I’m Better Than I Thought I Was

woman with blue flower on ear

I’m a pretty good writer. I have both real-world experience and a Ph.D. in English to back it up. And today I also have over 1,200 five-star reviews and have worked with over 2,000 satisfied clients as further proof. But back in 2018, even I doubted my abilities when I launched my freelancing copywriting business. And sometimes, the thought of not being able to make it still creeps in.

Damn you, imposter syndrome.

But what I did learn is that even though I knew I was a pretty good writer, my clients are more impressed with my writing than I am. So I guess I’m better than I thought I was. It’s one of the many lessons I’ve learned over these past four and a half years running my business.

What else have I learned that maybe you’ll find some inspiration in or learn in your journey? Read on, reader.

“I just have to be better than the people paying me.”

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Photo Credit: nadia_bormotova on iStock

When we get that itch to go into business for ourselves, the urge is there for perfection. Every little detail has to be in place. Or you might even tell yourself that you have to be an expert at the service you’re selling. So you wait.

And that’s just not true.

We are ever-evolving, learning, and growing, and you’ll evolve, learn, and grow along your entrepreneurial journey. And the best way to do this is by doing. You can read all the books you want, take hours of courses, earn a degree, but until you DO, you really don’t know what’s at stake.

The reality is that many people who hire out help for their businesses are looking to save time. They also may feel like their skills in a certain area are lacking. So first and foremost, they’re looking for someone to save them time. You get to be their timesaver. And you don’t have to be an expert at first. You just need to be better than the person hiring you. Expertise can come later, though I strongly believe we don’t ever fully master something. There’s always room to grow.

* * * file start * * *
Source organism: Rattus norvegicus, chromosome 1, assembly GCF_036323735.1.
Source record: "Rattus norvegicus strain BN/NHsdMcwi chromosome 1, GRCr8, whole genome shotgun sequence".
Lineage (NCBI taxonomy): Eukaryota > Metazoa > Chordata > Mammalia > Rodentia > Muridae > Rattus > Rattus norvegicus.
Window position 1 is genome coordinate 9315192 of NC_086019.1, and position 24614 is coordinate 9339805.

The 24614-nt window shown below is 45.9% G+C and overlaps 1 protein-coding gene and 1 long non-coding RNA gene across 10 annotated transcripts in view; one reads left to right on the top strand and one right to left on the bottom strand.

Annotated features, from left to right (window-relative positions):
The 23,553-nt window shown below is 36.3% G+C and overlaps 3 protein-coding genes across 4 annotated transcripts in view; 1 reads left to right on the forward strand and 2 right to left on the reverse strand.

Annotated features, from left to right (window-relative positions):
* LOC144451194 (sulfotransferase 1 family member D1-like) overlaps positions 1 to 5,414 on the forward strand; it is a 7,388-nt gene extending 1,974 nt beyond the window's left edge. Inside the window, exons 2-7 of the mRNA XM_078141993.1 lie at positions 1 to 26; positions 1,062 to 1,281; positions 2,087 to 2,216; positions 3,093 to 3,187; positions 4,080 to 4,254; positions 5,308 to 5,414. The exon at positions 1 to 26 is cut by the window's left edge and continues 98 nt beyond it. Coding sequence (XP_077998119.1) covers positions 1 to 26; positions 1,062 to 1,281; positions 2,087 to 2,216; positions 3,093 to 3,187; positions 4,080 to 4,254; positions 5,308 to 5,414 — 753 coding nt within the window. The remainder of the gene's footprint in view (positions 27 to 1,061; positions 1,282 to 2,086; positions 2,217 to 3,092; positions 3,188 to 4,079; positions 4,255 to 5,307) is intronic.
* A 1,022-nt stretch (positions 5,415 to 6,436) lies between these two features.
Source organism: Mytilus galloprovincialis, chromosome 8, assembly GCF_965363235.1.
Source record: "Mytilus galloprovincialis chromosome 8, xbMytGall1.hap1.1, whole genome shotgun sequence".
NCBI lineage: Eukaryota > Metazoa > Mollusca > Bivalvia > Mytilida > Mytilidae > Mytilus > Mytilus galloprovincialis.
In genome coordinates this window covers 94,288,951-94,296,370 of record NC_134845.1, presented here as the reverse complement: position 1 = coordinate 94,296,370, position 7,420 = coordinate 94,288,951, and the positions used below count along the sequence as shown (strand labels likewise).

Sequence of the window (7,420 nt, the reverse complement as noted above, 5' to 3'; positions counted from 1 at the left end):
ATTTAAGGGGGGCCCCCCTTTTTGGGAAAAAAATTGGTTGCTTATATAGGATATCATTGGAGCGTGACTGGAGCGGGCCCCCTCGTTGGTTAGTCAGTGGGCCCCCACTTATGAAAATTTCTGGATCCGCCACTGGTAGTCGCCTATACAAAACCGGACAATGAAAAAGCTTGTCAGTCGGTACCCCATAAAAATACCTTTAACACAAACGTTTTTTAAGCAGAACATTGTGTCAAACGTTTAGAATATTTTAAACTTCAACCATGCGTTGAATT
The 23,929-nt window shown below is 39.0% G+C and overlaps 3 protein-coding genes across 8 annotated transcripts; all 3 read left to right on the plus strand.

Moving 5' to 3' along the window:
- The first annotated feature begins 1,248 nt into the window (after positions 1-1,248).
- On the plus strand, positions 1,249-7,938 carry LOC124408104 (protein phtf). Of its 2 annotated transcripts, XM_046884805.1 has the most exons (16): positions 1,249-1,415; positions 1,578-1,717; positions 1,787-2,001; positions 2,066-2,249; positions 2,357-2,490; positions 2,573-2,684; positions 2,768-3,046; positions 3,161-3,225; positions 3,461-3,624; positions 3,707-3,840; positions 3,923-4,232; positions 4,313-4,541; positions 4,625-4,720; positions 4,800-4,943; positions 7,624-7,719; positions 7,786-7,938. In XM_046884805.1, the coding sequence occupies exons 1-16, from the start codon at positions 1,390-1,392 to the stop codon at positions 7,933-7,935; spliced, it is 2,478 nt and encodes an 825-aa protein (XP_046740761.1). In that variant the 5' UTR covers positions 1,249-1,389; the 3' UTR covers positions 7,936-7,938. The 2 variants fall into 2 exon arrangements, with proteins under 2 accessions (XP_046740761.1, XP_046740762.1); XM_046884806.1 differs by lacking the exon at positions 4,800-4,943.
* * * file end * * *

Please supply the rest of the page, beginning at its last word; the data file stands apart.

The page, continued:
Think of it this way: Say you’re a copywriter. You rate your skills today as a 3 out of 5. There are millions of people whose writing skills are at a 1 or 2. Those are the people you get to help when you’re a 3. There’s a market for your skills

“People will pay me for my writing. And they’ll pay me a lot.”

When I first started freelancing, I started on Fiverr. And I started my prices low. And I wallowed in my low prices for much longer than I needed to. The demand was there. I was busy. But I was afraid to raise my prices, thinking people wouldn’t pay me. But I was wrong.

I now make hundreds of dollars an hour as a copywriter, and people aren’t afraid to pay it.

Now I’m more confident about raising my prices and not backing down. If someone can’t afford your rates, then they’re not the client for you. It’s not a you problem. There is someone out there for them, just not you.

People will likely pay you more than what you’re charging. Remember that.

“I have more time than I thought I did.”

I’m a consummate procrastinator. I still procrastinate way too much and sometimes feel like I don’t have a lot of time. But when I first launched my business and realized it was something I really wanted to do, it was astonishing how much time I found in my day to make it happen.